This chapter aims to give an overview of the issues related to consumer contracts that have arisen due to the rapid emergence of the Internet of Things (IoT). It indicates the challenges for the traditional concepts and rules of private law posed by the development of ‘smart’ devices. It analyses in particular the consequences of personalisation of Internet-enabled devices, the dependency of the user on continuous provision of services by the manufacturer or a third party, the problem of conformity of a ‘smart’ device with the contract, the issues related to replenishment services as well as the relevance of traditional notions of sale and ownership in the context of the IoT. The chapter examines the question of data as counter-performance in contracts concerning ‘smart’ devices. Furthermore, it investigates the potential of the IoT to increase the risk of digital market manipulation and the corresponding regulatory responses.
This chapter aims to give an overview of the contractual issues that have arisen in relation to the use of data. Since the use of data has far-reaching consequences for consumer markets, the chapter focuses on issues that have arisen in those markets and the regulatory responses that have emerged, or are emerging, in consumer law. It considers in particular what effects the use of data has on the autonomy of contracting parties and on the balance of contractual fairness, and examines three more specific issues for consumer contract law, namely transparency, payment with data, and the question whether the ‘consumer’ concept needs adjusting. The focus of this chapter is mainly on the EU, with occasional references to the US, seeing that Europe has developed a fairly coherent regime of harmonised consumer contract law that in many aspects already applies to data-related contracts.
Ricard Gil and Giorgio Zanarone
Given the increasing role of creation and innovation in the world economy and the pervasive informational problems that plague contractual relationships between firms and creative agents, innovative industries constitute a natural and intriguing battlefield for researchers interested in the study of organizations, institutions, and governance. This chapter draws on organizational economics to illustrate the contracting frictions and governance solutions that arise in industries and processes where innovative and creative efforts are the key inputs. We point out open questions and gaps that emerge from the existing empirical evidence and provide recommendations that we hope will inform future researchers, industry practitioners, and policymakers.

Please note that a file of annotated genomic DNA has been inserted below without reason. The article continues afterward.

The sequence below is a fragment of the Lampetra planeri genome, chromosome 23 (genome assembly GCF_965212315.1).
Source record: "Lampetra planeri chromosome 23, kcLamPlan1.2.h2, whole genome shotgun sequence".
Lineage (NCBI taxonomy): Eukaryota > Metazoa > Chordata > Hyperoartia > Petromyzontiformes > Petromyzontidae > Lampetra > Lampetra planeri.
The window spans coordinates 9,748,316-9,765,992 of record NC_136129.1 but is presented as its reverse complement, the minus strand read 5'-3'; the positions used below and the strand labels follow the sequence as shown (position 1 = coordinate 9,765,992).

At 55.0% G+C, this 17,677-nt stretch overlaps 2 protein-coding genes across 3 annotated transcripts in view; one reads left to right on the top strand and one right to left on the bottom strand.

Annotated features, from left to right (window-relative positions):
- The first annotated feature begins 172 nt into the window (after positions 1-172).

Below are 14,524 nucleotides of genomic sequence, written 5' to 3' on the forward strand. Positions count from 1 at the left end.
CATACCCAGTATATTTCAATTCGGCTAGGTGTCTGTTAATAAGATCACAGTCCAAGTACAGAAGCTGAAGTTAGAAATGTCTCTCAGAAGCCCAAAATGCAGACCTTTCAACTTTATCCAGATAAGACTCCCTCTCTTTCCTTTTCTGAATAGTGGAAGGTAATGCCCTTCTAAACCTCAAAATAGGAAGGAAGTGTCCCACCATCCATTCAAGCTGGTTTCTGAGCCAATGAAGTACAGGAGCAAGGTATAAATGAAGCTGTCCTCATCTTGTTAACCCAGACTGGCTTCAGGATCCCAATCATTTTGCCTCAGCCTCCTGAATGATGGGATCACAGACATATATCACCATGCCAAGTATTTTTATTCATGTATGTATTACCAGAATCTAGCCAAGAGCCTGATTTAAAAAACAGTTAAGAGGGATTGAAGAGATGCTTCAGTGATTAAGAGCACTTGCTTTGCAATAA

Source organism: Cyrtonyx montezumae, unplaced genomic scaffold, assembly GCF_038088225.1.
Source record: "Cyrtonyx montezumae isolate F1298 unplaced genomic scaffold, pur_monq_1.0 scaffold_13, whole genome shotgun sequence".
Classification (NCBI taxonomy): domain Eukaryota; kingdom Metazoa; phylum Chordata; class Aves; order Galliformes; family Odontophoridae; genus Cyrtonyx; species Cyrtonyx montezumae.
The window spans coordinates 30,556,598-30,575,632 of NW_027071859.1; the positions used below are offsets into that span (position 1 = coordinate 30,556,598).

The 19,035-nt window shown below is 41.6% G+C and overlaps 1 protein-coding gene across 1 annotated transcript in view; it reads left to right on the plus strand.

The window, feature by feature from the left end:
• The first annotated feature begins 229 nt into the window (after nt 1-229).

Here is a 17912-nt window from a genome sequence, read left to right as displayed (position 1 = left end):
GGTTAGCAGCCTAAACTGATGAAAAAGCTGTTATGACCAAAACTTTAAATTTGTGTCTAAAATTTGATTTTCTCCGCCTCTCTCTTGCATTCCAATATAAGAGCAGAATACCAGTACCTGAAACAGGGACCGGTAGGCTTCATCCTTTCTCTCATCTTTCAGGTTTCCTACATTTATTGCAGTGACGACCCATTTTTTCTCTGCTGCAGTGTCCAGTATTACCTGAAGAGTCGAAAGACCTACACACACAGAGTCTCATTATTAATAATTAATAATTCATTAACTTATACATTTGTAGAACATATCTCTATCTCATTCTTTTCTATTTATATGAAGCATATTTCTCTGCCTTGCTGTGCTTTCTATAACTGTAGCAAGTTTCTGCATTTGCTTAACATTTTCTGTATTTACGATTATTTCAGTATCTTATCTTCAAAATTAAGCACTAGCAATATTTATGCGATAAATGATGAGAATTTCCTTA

Eric De Brabandere and Maryse Hazelzet
To date, corporations have had no direct human rights obligations under international law. Nonetheless, the increasing role of non-state actors in the international society and, as a consequence, the increasing impact of non-state actors on human rights can no longer be ignored. This chapter explores the factual and normative dimensions of international corporate responsibility for human rights violations. It also analyses existing mechanisms and new proposals for enhancing the accountability of transnational corporations, through the use of ‘soft’ instruments, domestic mechanisms or through self-regulatory mechanisms.
Miriam A. Golden
Corruption is common in poor and middle-income countries, but relatively infrequent in wealthy ones. How does corruption decline with modernization? In this chapter, the author considers two ways that analytical tools that derive from the New Institutional Economics may contribute to a better understanding of corruption and modernization. First, even where laws prohibit corruption, it often persists. How do cultures of corruption develop, and how can they be changed? Second, how do anti-corruption interests organize politically to change institutions that facilitate patronage and discretion, replacing them with meritocratic, formula-bound ones?